At ten past eight on a brisk Washington morning, Representative John Lewis of Georgia hurtled out of his cramped office suite in the Joseph P. Cannon Building and advanced on the Capitol a few blocks away. Burly and short (a little under 5’6”), he moved with the shoulder-heaving waddle of an out-of-shape former jock, though the only sport he has ever practiced seriously is protest-marching. More than thirty years ago, as national chairman of the legendary Student Nonviolent Coordinating Committee (SNCC, pronounced snick), Lewis led civil rights demonstrations across the South and gained renown as a valiant, bloodied hero of the nation’s greatest domestic struggle this century. Now, as a Democratic Chief Deputy Whip, he carries that reputation into fresh battles.
At Room H-230 inside the Capitol, Lewis attended a breakfast for the Georgia delegation, skipped the bacon and eggs and managed a strained but civil exchange with Speaker Newt Gingrich. At 8:35, he was out the door, headed for a Democratic leadership meeting. Sequestered with his colleagues, he listened politely and, on this day, said very little, a calm and retiring presence amid their banter about Gingrich’s latest dip in the opinion polls. “Anyone who knows me will tell you,” he had warned between meetings, “that I am not a whooper.”
Lewis’s modesty is unfeigned, but it is also deceptive. After thirty years, his everyday affect remains gentle and sweet-tempered, the antithesis of slickness. When he does speak up, his rural Alabama inflection leads him to slur his consonants. Yet, when the feeling is on him, Lewis is capable of delivering, in the Southern Baptist style, some of the most stirring oratory to be heard these days in Washington. And, in his recent set-tos with the Republicans, he has emerged as a leading Democratic spokesman and an adroit and implacable partisan scrapper.
Less than a month into the new Congress’s first session, for example, Lewis began raising complaints about Gingrich’s financial affairs; and, soon after, he called upon the House Ethics Committee to investigate Gingrich’s videotape college course and his book contract with Rupert Murdoch. During the spring and early summer of 1995, while the ethics issue simmered, Lewis escalated his anti-Republican rhetoric, and snatches of it—“They’re coming for the children. They’re coming for the poor. They’re coming for the sick, the elderly, and the disabled”—started turning up on the network news and in the national press.
Lewis’s new, more combative stance has not gone unnoticed. Last August, after he participated in an Atlanta Labor Council demonstration against his Georgia Republican colleagues, a few of them questioned his fitness to serve in Congress. On the other side of the aisle, Minority Whip David Bonior has credited him for giving what Bonior calls “the Gingrich piece” of the Democratic strategy credibility. Jesse Jackson, meanwhile, told me that he has been buoyed by the return of “the vintage John Lewis.”
Now 56 years old, Lewis is the strongest link in American politics between the early 1960s—the glory days of the civil rights movement—and the 1990s. Despite some crushing personal and political setbacks, he has persisted in preaching the doctrines that overthrew Jim Crow: racial integration, nonviolence, economic justice and the “beloved community”—his favorite phrase, by which he means both an end and a means, the good society and the movement devoted to achieving it. At a time when prominent black nationalists and even liberals such as Tom Wicker dismiss integration as either a tragic failure or a synonym for mere accommodation, Lewis sometimes feels isolated. Yet he has doggedly kept the faith and advanced through the congressional ranks, gaining power and influence that would have been utterly inaccessible to a black Southerner a generation ago.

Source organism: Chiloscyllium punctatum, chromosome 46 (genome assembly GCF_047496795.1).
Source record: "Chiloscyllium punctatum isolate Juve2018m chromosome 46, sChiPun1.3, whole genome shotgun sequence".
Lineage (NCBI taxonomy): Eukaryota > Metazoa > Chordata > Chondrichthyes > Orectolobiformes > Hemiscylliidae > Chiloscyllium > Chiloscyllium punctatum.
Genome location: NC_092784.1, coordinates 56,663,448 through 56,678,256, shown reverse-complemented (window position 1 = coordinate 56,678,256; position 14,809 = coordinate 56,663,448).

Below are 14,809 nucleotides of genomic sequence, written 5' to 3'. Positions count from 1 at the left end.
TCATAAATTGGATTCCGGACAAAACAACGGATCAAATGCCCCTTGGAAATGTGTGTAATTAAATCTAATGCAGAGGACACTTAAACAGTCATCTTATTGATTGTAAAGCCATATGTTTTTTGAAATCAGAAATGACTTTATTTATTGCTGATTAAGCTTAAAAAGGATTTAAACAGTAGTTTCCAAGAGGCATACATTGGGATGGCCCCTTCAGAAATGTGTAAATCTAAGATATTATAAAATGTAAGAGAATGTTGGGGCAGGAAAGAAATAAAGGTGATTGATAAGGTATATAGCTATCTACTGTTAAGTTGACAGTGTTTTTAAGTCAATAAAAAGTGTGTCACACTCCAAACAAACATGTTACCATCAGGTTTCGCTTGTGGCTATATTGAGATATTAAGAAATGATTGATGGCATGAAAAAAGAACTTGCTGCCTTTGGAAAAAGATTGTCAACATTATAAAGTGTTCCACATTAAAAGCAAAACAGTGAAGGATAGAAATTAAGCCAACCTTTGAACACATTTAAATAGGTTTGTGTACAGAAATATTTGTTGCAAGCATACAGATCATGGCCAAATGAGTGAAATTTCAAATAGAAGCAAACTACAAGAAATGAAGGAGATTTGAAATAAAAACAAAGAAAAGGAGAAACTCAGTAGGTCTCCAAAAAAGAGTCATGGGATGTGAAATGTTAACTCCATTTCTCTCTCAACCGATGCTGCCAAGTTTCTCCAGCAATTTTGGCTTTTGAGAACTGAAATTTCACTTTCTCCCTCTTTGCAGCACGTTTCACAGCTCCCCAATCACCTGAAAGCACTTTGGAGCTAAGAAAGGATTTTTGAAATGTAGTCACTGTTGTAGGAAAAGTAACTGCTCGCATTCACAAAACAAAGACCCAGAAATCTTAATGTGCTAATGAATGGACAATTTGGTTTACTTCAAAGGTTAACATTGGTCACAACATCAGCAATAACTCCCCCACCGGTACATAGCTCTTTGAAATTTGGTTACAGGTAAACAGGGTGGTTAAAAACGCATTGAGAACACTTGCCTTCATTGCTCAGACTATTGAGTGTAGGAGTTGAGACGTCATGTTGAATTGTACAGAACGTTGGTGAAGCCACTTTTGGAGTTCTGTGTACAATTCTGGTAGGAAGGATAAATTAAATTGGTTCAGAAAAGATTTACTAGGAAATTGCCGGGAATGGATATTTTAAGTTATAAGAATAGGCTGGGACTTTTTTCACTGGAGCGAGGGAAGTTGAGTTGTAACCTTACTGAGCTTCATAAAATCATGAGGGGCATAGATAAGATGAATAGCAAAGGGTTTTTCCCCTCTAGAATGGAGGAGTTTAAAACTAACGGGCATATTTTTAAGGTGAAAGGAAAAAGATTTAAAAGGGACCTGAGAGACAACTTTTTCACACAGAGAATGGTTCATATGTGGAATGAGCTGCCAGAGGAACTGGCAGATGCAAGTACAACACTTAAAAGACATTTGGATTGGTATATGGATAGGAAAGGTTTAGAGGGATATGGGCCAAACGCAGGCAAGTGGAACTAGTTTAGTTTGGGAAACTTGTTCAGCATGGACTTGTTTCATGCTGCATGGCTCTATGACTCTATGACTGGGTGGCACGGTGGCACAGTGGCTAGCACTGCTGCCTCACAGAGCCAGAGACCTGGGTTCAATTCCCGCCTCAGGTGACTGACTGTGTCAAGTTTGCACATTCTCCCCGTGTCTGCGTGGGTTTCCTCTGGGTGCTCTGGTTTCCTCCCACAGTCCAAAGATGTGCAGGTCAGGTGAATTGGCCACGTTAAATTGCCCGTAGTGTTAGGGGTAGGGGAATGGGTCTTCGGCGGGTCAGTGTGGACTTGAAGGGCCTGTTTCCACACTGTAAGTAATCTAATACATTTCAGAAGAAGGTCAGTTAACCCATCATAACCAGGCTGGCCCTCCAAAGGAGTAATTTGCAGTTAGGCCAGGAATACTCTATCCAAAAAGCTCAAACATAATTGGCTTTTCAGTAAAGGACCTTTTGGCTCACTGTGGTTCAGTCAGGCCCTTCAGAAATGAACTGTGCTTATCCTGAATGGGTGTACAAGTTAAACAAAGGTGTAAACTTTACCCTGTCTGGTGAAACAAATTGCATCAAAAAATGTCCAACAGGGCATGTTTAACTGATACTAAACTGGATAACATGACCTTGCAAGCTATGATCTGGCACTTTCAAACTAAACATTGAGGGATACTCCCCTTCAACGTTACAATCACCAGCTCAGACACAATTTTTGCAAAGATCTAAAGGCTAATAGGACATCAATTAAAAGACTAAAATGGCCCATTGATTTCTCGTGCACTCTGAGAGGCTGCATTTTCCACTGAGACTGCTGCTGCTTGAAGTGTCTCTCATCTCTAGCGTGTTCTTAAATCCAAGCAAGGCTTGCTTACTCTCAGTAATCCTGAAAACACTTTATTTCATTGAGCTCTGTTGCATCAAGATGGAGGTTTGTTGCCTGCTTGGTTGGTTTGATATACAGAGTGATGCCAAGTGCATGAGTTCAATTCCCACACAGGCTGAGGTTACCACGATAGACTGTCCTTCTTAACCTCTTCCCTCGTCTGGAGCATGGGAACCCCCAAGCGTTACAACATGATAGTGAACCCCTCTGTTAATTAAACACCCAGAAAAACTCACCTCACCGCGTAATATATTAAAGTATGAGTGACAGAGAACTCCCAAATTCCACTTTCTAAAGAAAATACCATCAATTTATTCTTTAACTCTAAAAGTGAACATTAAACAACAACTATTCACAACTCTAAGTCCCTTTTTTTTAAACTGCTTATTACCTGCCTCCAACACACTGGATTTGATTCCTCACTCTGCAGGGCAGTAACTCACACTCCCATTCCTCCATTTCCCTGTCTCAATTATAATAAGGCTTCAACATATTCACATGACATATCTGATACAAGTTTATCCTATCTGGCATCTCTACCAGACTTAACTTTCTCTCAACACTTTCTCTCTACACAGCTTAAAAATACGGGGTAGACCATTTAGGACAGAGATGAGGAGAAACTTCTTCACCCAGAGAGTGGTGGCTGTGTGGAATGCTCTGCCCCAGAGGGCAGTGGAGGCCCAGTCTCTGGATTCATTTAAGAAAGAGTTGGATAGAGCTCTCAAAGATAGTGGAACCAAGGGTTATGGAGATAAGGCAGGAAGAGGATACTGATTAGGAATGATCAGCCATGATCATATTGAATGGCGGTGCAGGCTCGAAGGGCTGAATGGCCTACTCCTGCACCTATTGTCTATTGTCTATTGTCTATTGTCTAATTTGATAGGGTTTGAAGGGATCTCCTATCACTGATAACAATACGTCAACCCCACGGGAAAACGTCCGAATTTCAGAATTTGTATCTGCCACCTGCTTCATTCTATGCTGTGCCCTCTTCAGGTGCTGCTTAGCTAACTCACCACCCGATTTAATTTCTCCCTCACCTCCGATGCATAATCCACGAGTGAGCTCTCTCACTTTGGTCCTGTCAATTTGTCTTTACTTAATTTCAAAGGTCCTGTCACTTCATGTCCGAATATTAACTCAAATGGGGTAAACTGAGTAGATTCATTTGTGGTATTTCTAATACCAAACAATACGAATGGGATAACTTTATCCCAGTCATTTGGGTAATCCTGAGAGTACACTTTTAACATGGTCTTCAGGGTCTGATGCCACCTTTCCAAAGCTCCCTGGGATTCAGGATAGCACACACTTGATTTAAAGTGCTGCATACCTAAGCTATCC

It’s a little surprising that of all the extraordinary SNCC organizers from the ‘60s—Robert Parris Moses, Julian Bond, Marion Barry, James Forman, Stokely Carmichael—Lewis has risen the highest. Thirty years ago, he was not known for his political skills or theoretical expertise. While more urbane SNCC intellectuals plotted strategy and studied Camus and Fanon, Lewis the grunt inspired the troops by quoting from Scripture and laying his body on the line. “John was not naive, but he made no claim to political shrewdness,” the former SNCC volunteer Mary King later recalled. Nor, at least until recently, did Lewis build much of a reputation in Congress as a powerbroker or policymaker. “He’s a big-picture person who always approaches an issue from a moral standpoint,” one Democratic staffer observed, “but he doesn’t get as much into the nitty-gritty of legislative minutiae.”
It is, rather, Lewis’s extraordinary personal aura and his moral consistency that commands respect. In an era when politicians, and especially members of Congress, are in bad odor, stigmatized as trimmers and cowards, Lewis “goes with my gut,” as he puts it, instead of heeding either powerful constituents or opinion polls. His eloquent speech in opposition to American entry into the Persian Gulf War—not a popular position for a Georgia politician to take—prompted Speaker Thomas Foley to tap him for the caucus leadership in 1991. Since then, Lewis has shown little hesitation in bucking large House majorities—and even, at times, his fellow Democratic leaders—over matters of conscience, as in his stalwart refusal to back federal laws expanding capital punishment.
Lewis’s bravery is not merely metaphorical. “In the middle of a bunch of courageous young people, he was the most courageous,” said Julian Bond, who served as SNCC’s press secretary. During the famous 1961 Freedom Ride, in Montgomery, Alabama, and again four years later in Selma, armed segregationists nearly beat Lewis’s brains out, leaving his head permanently dented and scarred. Like Bob Dole’s crippled arm, or John McCain’s sufferings as a prisoner of war, or Bob Kerrey’s Medal of Honor and artificial leg, Lewis’s civil rights travails mark an authentic experience of physical heroism of a sort that has become increasingly rare for Americans. Because Lewis earned his scars in a struggle to fulfill the promises of the Declaration of Independence, he shares with other civil rights heroes, living and dead, the mystique of a modern-day Founding Father.